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Thanks for the great advice! I think you raise some good points and I'll probably look into rewriting this song. My original plan was actually to convey the power of belief, and establish that people need belief, whether it be the American Dream, the promise of heaven, or simply making the world a better place. This last stanza is is supposed to show that the narrator has attained the American dream, but he defines it differently than he did in the past. I think I'll try to make the stanzas other than the first and last more hardship driven. The stanza about front porch drinking will be ditched altogether. I thinking starting and finishing on music like it does now is a nice lierary chiasm.
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Old 08-10-2013, 02:48 PM   #4
NattyDaddy
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I was thinking of some revisions for this song. I hope 21wickwing doesn't mind me stealing his stanzas, as I really like the imagery. Keep in mind the narrator and me in this song are not the same person. Anyway, here's the revised version so far-

Raised on a ranch in ol' Illinois,
I stumbled on the porch of a retired cowboy.
He handed me an old handmade banjo,
Which ignited a passion that began to grow.
I still believe in the American dream,
The one my daddy helped build for me.

My daddy didn't let me see the tears he cried,
When the family well, finally went dry.
Our ground became a scorched barren land,
Untouched by God's merciful hand.
I still believe in the American dream,
The one my daddy helped build for me.

Then I went to live where you carry a gun,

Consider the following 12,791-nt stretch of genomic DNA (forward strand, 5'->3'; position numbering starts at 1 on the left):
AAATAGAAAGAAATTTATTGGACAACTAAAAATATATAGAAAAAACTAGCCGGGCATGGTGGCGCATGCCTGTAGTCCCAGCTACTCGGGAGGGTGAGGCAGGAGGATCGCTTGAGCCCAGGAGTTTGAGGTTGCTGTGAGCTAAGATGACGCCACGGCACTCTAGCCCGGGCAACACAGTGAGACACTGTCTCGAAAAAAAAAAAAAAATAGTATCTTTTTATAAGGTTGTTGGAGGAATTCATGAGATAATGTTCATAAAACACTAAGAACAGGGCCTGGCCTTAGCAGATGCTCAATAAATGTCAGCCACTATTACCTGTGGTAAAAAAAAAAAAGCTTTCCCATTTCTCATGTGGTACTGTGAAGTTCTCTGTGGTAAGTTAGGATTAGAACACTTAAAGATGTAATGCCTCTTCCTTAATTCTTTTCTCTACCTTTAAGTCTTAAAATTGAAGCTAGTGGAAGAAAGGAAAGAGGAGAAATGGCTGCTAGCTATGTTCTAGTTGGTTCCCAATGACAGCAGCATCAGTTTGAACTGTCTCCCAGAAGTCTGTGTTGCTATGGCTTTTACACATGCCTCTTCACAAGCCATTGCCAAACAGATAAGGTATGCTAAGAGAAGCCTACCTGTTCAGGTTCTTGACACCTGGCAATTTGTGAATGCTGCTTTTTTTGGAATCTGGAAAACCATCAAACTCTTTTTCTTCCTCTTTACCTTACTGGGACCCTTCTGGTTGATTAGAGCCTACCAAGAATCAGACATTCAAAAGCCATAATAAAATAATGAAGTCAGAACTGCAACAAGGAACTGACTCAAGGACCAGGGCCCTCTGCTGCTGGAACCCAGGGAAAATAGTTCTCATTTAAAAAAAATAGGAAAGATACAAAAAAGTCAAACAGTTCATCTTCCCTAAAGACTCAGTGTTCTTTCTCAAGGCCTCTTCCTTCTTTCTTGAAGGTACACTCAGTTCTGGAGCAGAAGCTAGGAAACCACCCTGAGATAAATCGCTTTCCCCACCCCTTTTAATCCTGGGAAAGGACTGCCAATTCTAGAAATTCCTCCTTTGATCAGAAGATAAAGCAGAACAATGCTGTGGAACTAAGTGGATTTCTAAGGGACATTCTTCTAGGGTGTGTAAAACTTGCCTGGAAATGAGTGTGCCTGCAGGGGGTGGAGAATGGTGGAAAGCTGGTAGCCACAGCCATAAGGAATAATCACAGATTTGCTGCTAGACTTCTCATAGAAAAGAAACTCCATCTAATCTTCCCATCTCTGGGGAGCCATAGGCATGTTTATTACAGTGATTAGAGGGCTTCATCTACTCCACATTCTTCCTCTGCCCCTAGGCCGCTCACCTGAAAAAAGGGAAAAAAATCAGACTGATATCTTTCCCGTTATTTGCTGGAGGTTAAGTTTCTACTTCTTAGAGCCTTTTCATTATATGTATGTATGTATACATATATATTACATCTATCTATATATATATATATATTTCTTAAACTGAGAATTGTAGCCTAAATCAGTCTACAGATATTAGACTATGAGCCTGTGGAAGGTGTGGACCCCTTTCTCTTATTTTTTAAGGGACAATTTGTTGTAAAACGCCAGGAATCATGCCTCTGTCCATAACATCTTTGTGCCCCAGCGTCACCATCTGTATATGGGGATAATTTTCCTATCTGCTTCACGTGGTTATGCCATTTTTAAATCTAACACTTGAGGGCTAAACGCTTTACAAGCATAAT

If you didn't want to see heaven, you better learn to run.
Three doors down lived a woman of pleasure.
But in her eyes, I saw her soul was really a treasure.
I still believe in the American dream,
The one my daddy helped build for me.

Now I'm pickin' on stage, but each night before the show,
I think of the money and women I let go.
But then I hear the crowd roar as they decide my fate,
I'll still be dream chasin', when I reach St. Peter's gates.
I still believe in the American dream,
The one my daddy helped build for me.
I still believe in the American dream,
The one my daddy helped build for me.

Last edited by NattyDaddy : 08-10-2013 at 02:55 PM.
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Old 08-10-2013, 03:38 PM   #5
Eccer
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I think I actually liked this ^ the revised poem better It gave me a better imagery than the latter, which really just sounded like a standard country song to me. Great, work with this style man, good verses usually helps alot and will be rewarding the more you get the hang of it.
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Old 08-10-2013, 04:41 PM   #6
21wickwing
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Yeah man! The revised poem is a significant improvement! I love it! Great job! Keep it up
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Old 08-10-2013, 04:58 PM   #7
Carlos Baker
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very cool! Great imagery in the revised work! Congrats!
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Old 08-11-2013, 11:13 PM   #8
NattyDaddy
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Glad to hear some positive feedback! I've been working on the chords for this song, as I wasn't quite happy with the old ones, I'm leaning more toward each line being Am, C, G, E. Instrumentation will probably be 12 string guitar, banjo, and an electric bass. I've honestly never been a fan of drums in folk music, but that's just me.
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Old 08-16-2013, 05:47 AM   #9
BostnSusan
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This is just an idea, but I think it must be more powerful.